The following section outlines the company's strategic focus in growing the business.
5.1 Competitive Edge
F & R Auto's competitive edge lies in the vision of its partners, who understand better than many of their rivals that a service visit does not just include repairing a client's car, it includes the entire service experience from the first time a client talks to their mechanic until they decide to stop driving. The long-term profitability of a service firm of this type lies in the repeat customer that finds F & R's services an excellent experience, DESPITE the fact that they usually have suffered a inconvenient breakdown. The company will seek to examine ALL aspects of the service experience to seek ways to improve its customer satisfaction. In addition, all employees will be rigorously trained and retrained to think about customer satisfaction in order to create a self-sustaining company culture that revolves around this issue.
5.1.1 Positioning Statement
It is the express purpose of F & R to become the local leader in quality and service experience of all the small (non-dealerships) automotive repair firms within the Seattle area while maintaining a low cost plan. Once a reputation for quality and service experience is created, and an ongoing network of referrals is bringing in new business, the company plans to re-evaluate its strategy and positioning within the market to see if a differentiation strategy is viable. If so, this will allow the company to raise prices and increase profit margins in relation to its rivals. This in turn is expected to leverage long-term growth until F & R can reach a regional scope of operations.
5.2 Marketing Strategy
The company has a modest program of marketing its services that include the following:
Referrals through other local businesses.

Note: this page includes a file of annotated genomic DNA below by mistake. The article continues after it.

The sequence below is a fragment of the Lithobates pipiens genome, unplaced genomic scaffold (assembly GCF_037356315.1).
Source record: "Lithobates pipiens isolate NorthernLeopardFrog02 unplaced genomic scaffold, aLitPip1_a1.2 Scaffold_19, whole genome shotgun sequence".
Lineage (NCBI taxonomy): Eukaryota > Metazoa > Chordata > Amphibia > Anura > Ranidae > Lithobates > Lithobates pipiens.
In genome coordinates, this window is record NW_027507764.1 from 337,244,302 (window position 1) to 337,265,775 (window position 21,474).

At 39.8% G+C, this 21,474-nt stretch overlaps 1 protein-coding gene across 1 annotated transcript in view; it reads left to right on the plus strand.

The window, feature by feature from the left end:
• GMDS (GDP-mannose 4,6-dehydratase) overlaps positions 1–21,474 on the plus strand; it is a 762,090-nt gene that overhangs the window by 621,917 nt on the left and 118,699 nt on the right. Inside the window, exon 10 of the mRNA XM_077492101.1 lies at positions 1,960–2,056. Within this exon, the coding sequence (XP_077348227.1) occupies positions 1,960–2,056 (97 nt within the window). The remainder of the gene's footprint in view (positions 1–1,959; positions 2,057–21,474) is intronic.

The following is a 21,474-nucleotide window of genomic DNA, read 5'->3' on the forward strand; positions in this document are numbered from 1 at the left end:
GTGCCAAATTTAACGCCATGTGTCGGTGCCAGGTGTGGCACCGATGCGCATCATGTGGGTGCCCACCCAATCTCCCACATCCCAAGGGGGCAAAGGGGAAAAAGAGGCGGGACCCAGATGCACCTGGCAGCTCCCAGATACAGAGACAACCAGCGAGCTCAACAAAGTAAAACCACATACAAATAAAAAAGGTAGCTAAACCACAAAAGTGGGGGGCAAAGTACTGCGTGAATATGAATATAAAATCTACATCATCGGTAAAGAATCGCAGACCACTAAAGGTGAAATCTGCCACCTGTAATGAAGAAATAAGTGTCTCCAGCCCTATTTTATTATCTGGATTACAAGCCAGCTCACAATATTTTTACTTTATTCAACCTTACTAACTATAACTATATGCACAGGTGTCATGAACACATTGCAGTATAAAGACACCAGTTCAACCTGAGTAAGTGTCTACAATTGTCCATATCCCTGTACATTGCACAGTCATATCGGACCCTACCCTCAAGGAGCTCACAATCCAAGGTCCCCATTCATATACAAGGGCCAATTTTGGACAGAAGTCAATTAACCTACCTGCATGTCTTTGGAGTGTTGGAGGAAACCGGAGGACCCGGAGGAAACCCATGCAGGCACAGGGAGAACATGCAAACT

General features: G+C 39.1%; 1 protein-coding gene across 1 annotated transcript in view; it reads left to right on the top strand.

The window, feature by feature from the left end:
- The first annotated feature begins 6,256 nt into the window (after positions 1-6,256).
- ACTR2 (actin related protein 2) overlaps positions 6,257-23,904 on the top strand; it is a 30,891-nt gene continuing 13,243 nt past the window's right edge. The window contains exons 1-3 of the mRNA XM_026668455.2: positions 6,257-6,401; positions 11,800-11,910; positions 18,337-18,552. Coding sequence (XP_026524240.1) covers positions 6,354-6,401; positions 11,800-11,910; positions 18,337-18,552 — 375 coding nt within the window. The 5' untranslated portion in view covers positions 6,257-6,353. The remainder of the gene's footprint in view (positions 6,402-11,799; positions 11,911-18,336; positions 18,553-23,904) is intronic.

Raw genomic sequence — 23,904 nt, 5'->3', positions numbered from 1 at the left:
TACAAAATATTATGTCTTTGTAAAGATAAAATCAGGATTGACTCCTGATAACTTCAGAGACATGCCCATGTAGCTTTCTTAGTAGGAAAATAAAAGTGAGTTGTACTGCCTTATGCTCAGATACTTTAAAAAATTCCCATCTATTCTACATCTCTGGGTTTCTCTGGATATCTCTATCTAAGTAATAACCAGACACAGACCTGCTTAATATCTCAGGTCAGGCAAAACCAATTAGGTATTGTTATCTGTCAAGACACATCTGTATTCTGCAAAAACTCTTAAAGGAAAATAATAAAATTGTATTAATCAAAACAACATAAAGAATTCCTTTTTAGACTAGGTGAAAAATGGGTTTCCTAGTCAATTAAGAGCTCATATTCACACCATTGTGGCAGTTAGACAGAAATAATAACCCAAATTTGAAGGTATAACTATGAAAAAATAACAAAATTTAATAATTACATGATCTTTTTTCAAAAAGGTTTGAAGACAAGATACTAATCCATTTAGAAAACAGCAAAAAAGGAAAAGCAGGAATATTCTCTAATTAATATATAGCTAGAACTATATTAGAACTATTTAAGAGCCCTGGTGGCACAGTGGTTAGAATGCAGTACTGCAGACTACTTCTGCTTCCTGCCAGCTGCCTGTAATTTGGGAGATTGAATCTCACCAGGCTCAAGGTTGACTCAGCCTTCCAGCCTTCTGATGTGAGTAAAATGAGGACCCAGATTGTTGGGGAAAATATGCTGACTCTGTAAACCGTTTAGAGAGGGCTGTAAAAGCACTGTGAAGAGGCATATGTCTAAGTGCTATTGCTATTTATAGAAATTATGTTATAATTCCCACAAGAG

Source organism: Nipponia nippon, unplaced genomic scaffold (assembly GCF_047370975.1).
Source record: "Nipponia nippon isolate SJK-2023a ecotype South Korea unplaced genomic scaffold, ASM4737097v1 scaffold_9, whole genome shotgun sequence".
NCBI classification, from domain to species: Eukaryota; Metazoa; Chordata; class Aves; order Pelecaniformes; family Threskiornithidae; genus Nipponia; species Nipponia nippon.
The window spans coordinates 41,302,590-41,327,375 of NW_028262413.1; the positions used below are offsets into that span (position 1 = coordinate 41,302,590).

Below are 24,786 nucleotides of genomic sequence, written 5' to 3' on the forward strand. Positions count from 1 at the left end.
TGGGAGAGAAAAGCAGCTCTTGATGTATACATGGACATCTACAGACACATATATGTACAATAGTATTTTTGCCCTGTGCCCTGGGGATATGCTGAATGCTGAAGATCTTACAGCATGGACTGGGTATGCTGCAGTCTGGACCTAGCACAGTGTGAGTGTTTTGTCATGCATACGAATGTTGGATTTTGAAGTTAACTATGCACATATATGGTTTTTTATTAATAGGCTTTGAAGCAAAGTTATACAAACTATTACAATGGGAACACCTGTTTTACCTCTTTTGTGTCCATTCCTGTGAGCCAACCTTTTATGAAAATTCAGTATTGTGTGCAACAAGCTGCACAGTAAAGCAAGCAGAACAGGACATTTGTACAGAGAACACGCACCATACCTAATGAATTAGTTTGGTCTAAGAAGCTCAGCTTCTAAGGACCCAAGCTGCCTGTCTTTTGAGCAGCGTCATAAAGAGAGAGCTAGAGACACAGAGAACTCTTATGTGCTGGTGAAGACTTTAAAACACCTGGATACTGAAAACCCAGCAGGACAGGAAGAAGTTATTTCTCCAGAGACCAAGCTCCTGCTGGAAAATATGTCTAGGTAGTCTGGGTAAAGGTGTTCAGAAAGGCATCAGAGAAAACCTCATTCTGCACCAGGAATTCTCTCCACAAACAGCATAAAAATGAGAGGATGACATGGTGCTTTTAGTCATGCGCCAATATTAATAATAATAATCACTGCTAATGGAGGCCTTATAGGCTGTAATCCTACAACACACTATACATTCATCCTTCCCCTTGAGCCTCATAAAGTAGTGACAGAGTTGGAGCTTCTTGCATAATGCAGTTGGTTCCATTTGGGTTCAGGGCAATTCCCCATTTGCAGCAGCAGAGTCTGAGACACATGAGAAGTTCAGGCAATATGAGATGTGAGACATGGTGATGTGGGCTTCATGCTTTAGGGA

Each of these marketing approaches has the advantage of being low cost and creating service awareness. The company's long-term marketing goals are to use local radio and TV ads similar to the Les Schwab Tire Center ads.
The company is also investigating the possibility of having a grand opening program that would feature discounts, food, a local radio disc jockey, and other promotional ideas.
5.2.1 Promotion Strategy
The principal owners of F & R Auto expect that a significant number of their pre-existing clients (where Ford and Ronald currently work) will desire to switch to F & R Auto to retain the services of their personal mechanics. This will provide a sufficient income until F & R can build up a reputation and see its marketing program take effect.
This promotion strategy will take the form of flyers, direct mailers, price discounts, and advertisements in newspapers and yellow pages. F & R does not desire to spend a large amount on marketing until the firm is ready to expand either into new facilities or open up new ones. It is estimated this will occur sometime after year five.
5.2.2 Pricing Strategy
F & R Auto exists in a purely competitive environment where each firm must be a price taker. In other words, the firm has no ability to affect the market price of its services, regardless of how many automobiles it repairs. In this case, therefore, marginal revenue (the revenue incurred by producing or servicing one more unit) is equal to the price charged. Furthermore, because the demand curve is essentially horizontal, F & R can service automobiles at total capacity without effecting the price.
What all of this means for F & R Auto is that the company must seek to charge its clients at the market price (or lower). Research has shown that the average price is approximately $400 per vehicle. As long as marginal costs do not exceed revenues, the method to maximize short-run profits is to service automobiles at maximum capacity. This means that F & R Auto can expect an ROA of approximately 4.5%
5.3 Sales Forecast
Since the automotive repair industry is, operationally, a job-shop environment, it is somewhat difficult to estimate sales. For job-shops, each individual product or service is tailored or unique to that job, and is only initiated once an order is made. However, the sales forecast reflect the professional opinion of Mr. Ford in how much sales he will make based on the following assumptions:
The number of clients Ford and Ronald can attract from their previous companies.
The effect of planned promotions and word-of-mouth marketing.
Current prices and costs of doing business.
The types of automobiles and jobs that will occur in every month.
For the most part, sales for an automobile repair firm are steady year round and reflect little seasonality.
The table and charts below outline the sales forecast. Three years of annual sales and costs of sales are shown. Twelve monthly tallies are included in the appendices.